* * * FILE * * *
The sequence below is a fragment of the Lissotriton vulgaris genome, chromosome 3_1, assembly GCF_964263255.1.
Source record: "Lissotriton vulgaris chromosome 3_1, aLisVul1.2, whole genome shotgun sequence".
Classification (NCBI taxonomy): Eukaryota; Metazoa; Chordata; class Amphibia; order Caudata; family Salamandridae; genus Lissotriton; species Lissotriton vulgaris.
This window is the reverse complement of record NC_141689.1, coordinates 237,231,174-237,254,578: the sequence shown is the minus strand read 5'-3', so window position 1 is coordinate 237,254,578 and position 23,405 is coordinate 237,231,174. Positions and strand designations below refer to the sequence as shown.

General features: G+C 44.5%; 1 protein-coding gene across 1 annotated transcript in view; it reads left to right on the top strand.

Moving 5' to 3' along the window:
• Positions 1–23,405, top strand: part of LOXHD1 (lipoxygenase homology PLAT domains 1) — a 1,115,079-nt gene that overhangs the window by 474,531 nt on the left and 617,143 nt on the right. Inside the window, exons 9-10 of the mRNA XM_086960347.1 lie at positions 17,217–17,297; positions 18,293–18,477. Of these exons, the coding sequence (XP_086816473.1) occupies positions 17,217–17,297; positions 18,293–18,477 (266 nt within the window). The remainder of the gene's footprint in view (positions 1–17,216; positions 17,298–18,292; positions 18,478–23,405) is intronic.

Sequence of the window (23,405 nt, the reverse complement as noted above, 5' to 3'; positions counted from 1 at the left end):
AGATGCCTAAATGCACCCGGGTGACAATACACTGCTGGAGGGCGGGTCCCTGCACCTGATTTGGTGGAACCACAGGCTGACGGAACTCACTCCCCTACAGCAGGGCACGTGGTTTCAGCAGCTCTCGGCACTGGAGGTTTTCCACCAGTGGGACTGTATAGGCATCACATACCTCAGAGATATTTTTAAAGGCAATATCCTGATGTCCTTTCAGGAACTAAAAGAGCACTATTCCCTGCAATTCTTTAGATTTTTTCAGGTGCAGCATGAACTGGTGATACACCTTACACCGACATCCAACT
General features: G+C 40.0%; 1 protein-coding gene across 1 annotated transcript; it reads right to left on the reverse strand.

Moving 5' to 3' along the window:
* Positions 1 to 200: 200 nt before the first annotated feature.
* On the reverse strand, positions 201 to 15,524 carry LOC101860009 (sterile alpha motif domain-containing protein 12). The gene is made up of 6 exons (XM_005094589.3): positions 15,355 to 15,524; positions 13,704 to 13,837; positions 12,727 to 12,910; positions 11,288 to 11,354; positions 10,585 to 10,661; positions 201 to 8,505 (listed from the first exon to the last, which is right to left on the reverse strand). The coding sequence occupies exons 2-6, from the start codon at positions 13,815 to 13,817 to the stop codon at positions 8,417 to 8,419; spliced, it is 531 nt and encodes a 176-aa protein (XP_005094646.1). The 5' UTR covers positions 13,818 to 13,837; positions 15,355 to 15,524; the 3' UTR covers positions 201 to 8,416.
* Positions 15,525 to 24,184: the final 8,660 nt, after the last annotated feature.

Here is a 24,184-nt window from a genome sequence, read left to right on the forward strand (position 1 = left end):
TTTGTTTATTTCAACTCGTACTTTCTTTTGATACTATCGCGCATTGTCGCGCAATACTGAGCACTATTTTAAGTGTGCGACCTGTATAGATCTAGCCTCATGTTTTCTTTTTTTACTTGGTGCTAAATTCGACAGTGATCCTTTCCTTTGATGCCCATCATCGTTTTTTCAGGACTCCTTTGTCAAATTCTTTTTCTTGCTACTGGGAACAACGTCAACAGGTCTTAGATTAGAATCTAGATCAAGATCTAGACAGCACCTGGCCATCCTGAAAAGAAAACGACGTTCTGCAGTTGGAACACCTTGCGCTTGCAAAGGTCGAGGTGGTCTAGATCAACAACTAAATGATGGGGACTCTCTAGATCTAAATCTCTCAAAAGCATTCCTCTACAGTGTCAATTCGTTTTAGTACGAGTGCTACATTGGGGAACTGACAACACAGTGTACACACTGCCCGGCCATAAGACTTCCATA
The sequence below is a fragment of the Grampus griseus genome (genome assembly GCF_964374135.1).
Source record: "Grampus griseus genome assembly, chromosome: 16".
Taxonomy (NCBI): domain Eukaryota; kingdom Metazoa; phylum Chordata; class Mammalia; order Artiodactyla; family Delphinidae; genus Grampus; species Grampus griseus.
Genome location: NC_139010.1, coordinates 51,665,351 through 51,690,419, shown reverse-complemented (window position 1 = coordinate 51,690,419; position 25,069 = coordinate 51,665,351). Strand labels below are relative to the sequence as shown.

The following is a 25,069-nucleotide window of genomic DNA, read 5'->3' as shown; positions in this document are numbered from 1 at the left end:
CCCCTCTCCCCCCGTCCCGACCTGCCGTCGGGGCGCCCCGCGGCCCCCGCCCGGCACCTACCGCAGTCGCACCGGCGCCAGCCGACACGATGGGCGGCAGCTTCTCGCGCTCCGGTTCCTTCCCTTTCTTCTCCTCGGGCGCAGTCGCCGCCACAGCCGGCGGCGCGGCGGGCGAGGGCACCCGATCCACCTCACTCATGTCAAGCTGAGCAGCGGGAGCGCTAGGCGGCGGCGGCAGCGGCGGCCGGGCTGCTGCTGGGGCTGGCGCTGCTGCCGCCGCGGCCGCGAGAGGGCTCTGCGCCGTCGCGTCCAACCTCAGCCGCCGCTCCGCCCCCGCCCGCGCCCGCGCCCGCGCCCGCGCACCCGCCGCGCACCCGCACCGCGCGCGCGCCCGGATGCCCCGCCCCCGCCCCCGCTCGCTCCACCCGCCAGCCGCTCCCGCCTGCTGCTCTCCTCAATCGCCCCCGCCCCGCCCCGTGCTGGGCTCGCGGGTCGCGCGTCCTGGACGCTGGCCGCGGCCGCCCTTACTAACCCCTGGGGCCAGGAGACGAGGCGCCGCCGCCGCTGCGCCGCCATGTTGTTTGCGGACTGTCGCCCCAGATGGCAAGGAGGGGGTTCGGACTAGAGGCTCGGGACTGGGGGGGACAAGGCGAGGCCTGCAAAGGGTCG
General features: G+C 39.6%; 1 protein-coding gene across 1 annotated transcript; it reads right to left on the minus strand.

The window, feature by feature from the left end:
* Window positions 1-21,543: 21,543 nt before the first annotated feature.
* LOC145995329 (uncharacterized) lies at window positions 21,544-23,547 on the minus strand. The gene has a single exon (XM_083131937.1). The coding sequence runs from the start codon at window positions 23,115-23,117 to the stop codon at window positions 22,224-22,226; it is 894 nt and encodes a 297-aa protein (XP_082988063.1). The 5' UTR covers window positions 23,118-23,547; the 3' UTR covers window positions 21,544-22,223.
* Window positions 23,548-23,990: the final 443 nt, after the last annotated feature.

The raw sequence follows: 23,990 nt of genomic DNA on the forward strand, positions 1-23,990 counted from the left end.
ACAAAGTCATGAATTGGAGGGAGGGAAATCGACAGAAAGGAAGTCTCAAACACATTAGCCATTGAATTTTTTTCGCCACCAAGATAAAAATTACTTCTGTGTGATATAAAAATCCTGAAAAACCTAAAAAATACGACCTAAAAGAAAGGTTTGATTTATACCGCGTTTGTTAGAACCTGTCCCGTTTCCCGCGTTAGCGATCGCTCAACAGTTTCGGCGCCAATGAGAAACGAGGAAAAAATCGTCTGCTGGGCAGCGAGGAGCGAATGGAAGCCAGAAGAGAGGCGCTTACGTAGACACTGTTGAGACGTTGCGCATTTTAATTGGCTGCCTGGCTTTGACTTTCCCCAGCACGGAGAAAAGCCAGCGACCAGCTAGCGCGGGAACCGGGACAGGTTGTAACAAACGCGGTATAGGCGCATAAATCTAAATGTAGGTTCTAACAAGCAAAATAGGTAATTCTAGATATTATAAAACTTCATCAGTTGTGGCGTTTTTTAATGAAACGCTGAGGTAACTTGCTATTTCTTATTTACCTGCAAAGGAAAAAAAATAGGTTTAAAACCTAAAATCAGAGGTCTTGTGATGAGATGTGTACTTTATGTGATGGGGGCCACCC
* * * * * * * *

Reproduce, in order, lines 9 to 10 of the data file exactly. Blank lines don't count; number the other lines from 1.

AGATGCCTAAATGCACCCGGGTGACAATACACTGCTGGAGGGCGGGTCCCTGCACCTGATTTGGTGGAACCACAGGCTGACGGAACTCACTCCCCTACAGCAGGGCACGTGGTTTCAGCAGCTCTCGGCACTGGAGGTTTTCCACCAGTGGGACTGTATAGGCATCACATACCTCAGAGATATTTTTAAAGGCAATATCCTGATGTCCTTTCAGGAACTAAAAGAGCACTATTCCCTGCAATTCTTTAGATTTTTTCAGGTGCAGCATGAACTGGTGATACACCTTACACCGACATCCAACT
General features: G+C 40.0%; 1 protein-coding gene across 1 annotated transcript; it reads right to left on the reverse strand.